Viewpoint: Torah and technology

Our children will lead very different lives than their grandparents.

A man holds up a cellphone during the priestly blessing at the Western Wall (photo credit: BAZ RATNER/REUTERS)
A man holds up a cellphone during the priestly blessing at the Western Wall
(photo credit: BAZ RATNER/REUTERS)
SINCE HENRY Adam proposed his “law of acceleration” in the early 20th century, we have witnessed history step up its pace.
Nowadays, more changes transpire in society – socially, technologically, even politically – within just a decade than did at one point in the course of an entire century. As technology evolves, the effect it has on our lives and its capacity for disruption grows stronger.
The very word “tradition” seems to propose a counterweight. Religion reminds people of ancient verities, things that do not change. But paradoxically, it cannot do that without taking note of all the shifts within society.
The image of the Hasid on his cell phone by the Western Wall may seem funny, but the ever-expanding encounter between tradition and change is profound.
Indeed, profound changes are on the horizon, changes that will demand a more comprehensive response than determining whether or not FaceTiming can count in a minyan.
If someone had told you 25 years ago that in a decade you would hold all of human knowledge in the palm of your hand, it would have seemed impossible, less likely even than living on Mars. Yet each smartphone has access to more information than is contained in all the libraries of the world. And that is just the beginning.
We are on the cusp of manipulating the human genome. The bacterial adaptive system CRISPR is just the beginning when it comes to gene-splicing techniques, and artificial intelligence is in its infancy.
Such technologies, and many more that we cannot even anticipate, will make the disputes of today seem unbearably parochial, like a sibling spat in Pompeii on the morning of Vesuvius’s eruption.
How will Judaism address the possibility of choosing the genetic endowments of our children, or implanting a chip in your cerebral cortex that endows you with greater knowledge of the Talmud than the world’s preeminent scholar? What will we say when we are no longer just manipulating the world, but manipulating ourselves?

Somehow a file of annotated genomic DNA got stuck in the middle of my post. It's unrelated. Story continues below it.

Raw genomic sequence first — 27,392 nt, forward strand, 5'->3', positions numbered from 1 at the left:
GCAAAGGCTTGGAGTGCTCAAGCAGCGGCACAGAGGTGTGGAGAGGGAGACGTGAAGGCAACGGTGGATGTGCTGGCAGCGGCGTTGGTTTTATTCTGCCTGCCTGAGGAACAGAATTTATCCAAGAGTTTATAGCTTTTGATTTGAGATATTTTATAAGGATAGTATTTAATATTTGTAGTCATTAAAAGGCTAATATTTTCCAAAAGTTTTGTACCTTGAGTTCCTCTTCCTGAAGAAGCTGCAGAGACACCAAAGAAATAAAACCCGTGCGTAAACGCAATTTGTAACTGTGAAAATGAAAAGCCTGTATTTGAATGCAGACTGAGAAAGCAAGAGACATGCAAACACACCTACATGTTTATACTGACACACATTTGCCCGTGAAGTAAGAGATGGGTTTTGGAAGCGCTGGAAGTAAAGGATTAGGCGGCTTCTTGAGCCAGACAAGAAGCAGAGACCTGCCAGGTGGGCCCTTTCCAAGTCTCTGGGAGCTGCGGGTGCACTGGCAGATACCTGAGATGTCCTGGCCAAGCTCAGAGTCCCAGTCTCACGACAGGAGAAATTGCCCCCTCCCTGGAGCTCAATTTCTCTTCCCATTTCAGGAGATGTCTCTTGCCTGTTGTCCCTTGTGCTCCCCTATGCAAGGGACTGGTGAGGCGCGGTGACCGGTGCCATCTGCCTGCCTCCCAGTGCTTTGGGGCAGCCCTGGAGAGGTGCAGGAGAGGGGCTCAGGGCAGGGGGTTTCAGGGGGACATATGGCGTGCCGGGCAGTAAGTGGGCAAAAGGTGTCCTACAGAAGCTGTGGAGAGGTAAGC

These questions will be largely unanswerable until we confront the specific challenges, of course. People are notoriously poor at predicting the future. In a recent survey, political pundits, who spend much of their waking life studying trends, predicted what would happen less accurately than random guesses. Despite the difficulty, we need Jewish thinkers who can lift their eyes to the horizon.
While the Jewish world is continually embroiled in small disputes, the march of life, and with it scientific and technological advances, continues.
In the pages of The Jerusalem Report, we see articles about software start-ups and biotech companies beside comments on the weekly portion, and too rarely do the two merge or confront one another.
Israel stands poised to lead the world in the rethinking of moral behavior in a technological age. The country is home to a robust culture of innovation and a great center of Jewish learning. Reimagining the human story should not be an enterprise left to technologists alone; our sources speak eloquently not only of human nature but of human possibility.
From the b’nai elohim (children of God) in Genesis to the Golem, the Jewish imagination has been captivated by different expressions of life, the expansion of capacities and the dangers as well as opportunities it affords.
The dialogue of religion with technology and science is urgent and overdue. Each year at the TED talks conference, I am astonished to discover that I am the sole member of clergy participating (this past year was a welcome exception with an address by Rabbi Jonathan Sacks and a video conference by Pope Francis).
Jews who bless God each morning for the gift of our minds have to learn what the human mind is accomplishing, and begin a serious project to integrate that into our understanding of Jewish philosophy and practice.
Our children will lead very different lives than their grandparents.
They can expect to live longer, to have access to far more information, and to have their natural powers immeasurably increased by technology.
They will also face unprecedented challenges created by many of the same technologies that improve their lives. We owe them a Jewish framework and a Jewish vocabulary with which to think about a different world.
This is not unprecedented in Jewish history: the Talmud, the medieval philosophers, the Hasidim, all broke and shaped paradigms in response to radical shifts in their reality.
It is time for Torah and technology to create a new synthesis as the next chapter of our neverending story unfolds.
Rabbi David Wolpe is the Max Webb senior rabbi of Sinai Temple in Los Angeles


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